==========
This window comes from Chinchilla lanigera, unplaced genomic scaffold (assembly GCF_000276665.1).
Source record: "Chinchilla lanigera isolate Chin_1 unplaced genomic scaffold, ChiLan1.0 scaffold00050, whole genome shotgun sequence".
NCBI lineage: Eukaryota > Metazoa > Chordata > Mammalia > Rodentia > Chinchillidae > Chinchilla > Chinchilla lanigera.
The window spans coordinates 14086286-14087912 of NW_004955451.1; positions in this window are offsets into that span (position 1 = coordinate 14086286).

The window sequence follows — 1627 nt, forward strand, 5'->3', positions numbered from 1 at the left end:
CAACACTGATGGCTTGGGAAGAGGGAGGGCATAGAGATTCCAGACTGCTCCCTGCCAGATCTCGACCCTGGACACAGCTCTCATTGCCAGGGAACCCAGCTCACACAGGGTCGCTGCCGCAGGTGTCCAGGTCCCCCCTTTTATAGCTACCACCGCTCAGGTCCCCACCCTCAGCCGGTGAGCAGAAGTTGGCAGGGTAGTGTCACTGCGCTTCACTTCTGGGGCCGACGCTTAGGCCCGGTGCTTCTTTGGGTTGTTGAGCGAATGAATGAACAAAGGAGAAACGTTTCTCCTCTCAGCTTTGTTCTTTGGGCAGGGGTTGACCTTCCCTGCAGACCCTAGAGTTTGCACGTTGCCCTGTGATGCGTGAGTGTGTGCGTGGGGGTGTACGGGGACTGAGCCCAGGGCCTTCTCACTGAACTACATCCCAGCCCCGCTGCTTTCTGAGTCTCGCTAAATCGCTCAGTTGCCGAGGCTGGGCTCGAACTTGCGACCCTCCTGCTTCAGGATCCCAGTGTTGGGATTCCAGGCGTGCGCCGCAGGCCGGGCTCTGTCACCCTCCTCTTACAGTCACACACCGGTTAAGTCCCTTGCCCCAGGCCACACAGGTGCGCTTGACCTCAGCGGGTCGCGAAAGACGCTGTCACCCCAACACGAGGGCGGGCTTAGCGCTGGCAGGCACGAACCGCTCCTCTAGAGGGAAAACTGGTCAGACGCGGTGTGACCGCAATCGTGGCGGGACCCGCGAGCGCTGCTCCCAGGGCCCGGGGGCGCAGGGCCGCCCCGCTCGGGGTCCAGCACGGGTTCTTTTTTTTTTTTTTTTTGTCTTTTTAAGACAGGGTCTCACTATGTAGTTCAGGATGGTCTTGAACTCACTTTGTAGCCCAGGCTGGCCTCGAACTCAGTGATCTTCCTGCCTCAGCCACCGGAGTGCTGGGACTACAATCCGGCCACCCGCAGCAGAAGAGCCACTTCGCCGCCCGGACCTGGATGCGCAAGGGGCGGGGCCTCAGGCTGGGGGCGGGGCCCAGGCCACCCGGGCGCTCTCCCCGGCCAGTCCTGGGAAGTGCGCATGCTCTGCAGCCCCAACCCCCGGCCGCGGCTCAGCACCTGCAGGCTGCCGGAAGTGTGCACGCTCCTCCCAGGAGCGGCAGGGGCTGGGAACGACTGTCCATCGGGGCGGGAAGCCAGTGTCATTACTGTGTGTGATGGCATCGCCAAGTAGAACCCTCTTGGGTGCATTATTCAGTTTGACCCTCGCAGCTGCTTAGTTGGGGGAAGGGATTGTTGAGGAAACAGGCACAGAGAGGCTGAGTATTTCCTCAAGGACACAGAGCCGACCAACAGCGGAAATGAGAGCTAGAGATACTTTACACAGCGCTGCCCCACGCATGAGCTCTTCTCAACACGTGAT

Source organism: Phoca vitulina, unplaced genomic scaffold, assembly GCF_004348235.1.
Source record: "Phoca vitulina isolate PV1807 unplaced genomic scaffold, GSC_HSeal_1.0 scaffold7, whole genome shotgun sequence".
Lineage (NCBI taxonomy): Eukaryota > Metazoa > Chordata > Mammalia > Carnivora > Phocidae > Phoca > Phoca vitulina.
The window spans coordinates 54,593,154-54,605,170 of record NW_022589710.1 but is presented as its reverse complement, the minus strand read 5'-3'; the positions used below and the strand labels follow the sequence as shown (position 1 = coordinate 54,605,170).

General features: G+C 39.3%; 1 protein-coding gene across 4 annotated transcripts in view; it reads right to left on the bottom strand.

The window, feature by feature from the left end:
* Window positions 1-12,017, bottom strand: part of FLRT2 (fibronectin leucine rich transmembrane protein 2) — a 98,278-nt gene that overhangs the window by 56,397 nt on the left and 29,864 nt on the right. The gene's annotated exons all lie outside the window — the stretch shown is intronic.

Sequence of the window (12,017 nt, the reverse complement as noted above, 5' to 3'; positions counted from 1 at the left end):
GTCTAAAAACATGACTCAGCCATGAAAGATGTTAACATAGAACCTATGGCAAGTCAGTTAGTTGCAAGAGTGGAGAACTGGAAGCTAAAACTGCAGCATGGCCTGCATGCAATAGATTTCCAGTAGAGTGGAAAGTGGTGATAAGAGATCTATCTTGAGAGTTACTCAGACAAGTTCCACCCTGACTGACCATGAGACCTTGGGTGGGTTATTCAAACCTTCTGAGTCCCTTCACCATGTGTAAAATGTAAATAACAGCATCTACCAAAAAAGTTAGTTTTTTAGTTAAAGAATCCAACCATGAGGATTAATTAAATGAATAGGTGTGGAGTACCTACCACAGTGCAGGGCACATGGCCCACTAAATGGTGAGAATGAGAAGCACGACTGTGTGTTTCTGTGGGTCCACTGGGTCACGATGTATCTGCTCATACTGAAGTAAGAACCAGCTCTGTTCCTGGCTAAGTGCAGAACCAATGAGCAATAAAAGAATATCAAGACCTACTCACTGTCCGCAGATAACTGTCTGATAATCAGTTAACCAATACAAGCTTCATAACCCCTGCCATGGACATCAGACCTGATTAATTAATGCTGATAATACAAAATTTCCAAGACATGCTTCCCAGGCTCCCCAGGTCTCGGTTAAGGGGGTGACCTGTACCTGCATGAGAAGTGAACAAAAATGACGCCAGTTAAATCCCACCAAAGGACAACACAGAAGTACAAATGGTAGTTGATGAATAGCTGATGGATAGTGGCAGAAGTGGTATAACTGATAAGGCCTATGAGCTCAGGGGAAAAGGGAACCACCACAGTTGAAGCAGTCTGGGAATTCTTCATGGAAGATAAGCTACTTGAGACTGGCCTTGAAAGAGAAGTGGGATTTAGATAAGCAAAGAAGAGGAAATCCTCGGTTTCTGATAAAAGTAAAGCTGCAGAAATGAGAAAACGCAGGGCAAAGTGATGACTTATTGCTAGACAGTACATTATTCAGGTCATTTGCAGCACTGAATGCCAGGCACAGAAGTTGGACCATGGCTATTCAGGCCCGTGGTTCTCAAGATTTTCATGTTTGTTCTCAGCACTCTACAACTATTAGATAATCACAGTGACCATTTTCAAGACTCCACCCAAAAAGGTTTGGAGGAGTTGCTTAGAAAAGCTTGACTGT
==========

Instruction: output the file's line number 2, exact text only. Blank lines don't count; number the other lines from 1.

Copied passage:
Source record: "Chinchilla lanigera isolate Chin_1 unplaced genomic scaffold, ChiLan1.0 scaffold00050, whole genome shotgun sequence".